The department will also implement a waste sorting and recycling programme in one community per river. One possibility being considered is the idea of “swop-shops” where community members can trade the recyclable litter for essentials, said Yazeed Petersen, a Project Manager from the South African Department of Environment, Forestry and Fisheries. “Integrating these shops into the project will further encourage communities to become involved in litter collection.”

Douw Steyn of Plastics SA agreed. “We need to ensure that value is given to waste plastic so that it can contribute to the circular economy. Recyclers cannot get enough material, so there is enormous potential for those willing to collect litter.”

The project is designed to help South Africa achieve its targets under Sustainable Development Goal 14.1, under which the country committed to preventing and reducing marine pollution by 2025, as well as Sustainable Development Goal 6.3 to improve water quality by 2030 through reducing pollution.

The initiative is being funded by the Global Environment Facility through the Implementation of the Strategic Action Programme for the Protection of the Western Indian Ocean from Land-Based Sources and Activities, executed by the Nairobi Convention. This project will reduce land-based stresses on this environment by protecting critical habitats, improving water quality, and managing river flows. The convention, part of UNEP’s Regional Seas Programme, serves as a platform for governments, civil society and the private sector to work together for the sustainable management and use of the Western Indian Ocean.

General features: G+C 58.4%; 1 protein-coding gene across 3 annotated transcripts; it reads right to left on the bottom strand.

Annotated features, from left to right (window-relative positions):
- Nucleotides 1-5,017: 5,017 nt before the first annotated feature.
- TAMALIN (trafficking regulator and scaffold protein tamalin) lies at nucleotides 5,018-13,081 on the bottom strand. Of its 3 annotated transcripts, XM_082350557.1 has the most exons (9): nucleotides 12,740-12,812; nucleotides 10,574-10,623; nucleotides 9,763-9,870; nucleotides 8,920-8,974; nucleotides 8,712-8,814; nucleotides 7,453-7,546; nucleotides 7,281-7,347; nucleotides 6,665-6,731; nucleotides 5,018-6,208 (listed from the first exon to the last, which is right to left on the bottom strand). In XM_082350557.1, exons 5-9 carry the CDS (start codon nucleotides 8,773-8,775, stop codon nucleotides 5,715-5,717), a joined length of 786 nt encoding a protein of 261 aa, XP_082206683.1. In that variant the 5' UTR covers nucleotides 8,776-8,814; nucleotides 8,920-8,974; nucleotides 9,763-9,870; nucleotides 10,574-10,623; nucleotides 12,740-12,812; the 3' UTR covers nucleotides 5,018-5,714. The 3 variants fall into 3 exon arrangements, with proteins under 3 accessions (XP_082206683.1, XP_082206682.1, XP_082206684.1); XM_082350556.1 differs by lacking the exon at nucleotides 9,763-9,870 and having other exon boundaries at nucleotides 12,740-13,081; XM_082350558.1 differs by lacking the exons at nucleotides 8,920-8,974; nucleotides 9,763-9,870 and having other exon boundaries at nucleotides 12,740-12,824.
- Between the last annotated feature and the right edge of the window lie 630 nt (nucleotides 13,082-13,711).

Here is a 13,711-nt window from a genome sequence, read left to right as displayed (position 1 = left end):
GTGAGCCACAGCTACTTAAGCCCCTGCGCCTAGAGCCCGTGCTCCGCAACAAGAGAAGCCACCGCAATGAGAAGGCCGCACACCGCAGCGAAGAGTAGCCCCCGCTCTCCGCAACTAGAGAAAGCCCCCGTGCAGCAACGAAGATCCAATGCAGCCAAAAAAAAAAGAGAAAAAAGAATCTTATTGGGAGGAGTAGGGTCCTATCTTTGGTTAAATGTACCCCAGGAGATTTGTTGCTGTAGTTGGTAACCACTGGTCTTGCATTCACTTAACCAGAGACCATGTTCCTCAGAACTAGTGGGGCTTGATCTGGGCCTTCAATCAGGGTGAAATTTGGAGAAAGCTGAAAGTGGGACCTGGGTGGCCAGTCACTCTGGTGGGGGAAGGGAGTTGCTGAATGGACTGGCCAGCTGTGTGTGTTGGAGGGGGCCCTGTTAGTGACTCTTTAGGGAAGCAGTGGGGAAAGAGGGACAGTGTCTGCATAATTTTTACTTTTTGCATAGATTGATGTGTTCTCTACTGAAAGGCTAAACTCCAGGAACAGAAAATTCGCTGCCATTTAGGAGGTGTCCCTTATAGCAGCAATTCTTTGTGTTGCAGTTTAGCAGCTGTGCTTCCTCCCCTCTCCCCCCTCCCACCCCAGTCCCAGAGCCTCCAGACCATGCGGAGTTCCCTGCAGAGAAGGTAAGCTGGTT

For more information, please contact

For more information, please contact Angela Patnode ([email protected]).


Nature-based solutions offer the best way to achieve human well-being, tackle climate change and protect our living planet. Yet nature is in crisis, as we are losing species at a rate 1,000 times greater than at any other time in recorded human history and one million species face extinction. In addition to important moments for decision makers, including the COP 15 on Biodiversity, the 2020 “super year” is a major opportunity to bring nature back from the brink. The future of humanity depends on action now.

The UN Decade on Ecosystem Restoration 2021–2030, led by the United Nations Environment Programme, the Food and Agriculture Organization of the United Nations and partners such as the Africa Restoration 100 initiative, the Global Landscapes Forum and the International Union for the Conservation of Nature, covers terrestrial as well as coastal and marine ecosystems. A global call to action, it will draw together political support, scientific research and financial muscle to massively scale up restoration. Help us shape the Decade.

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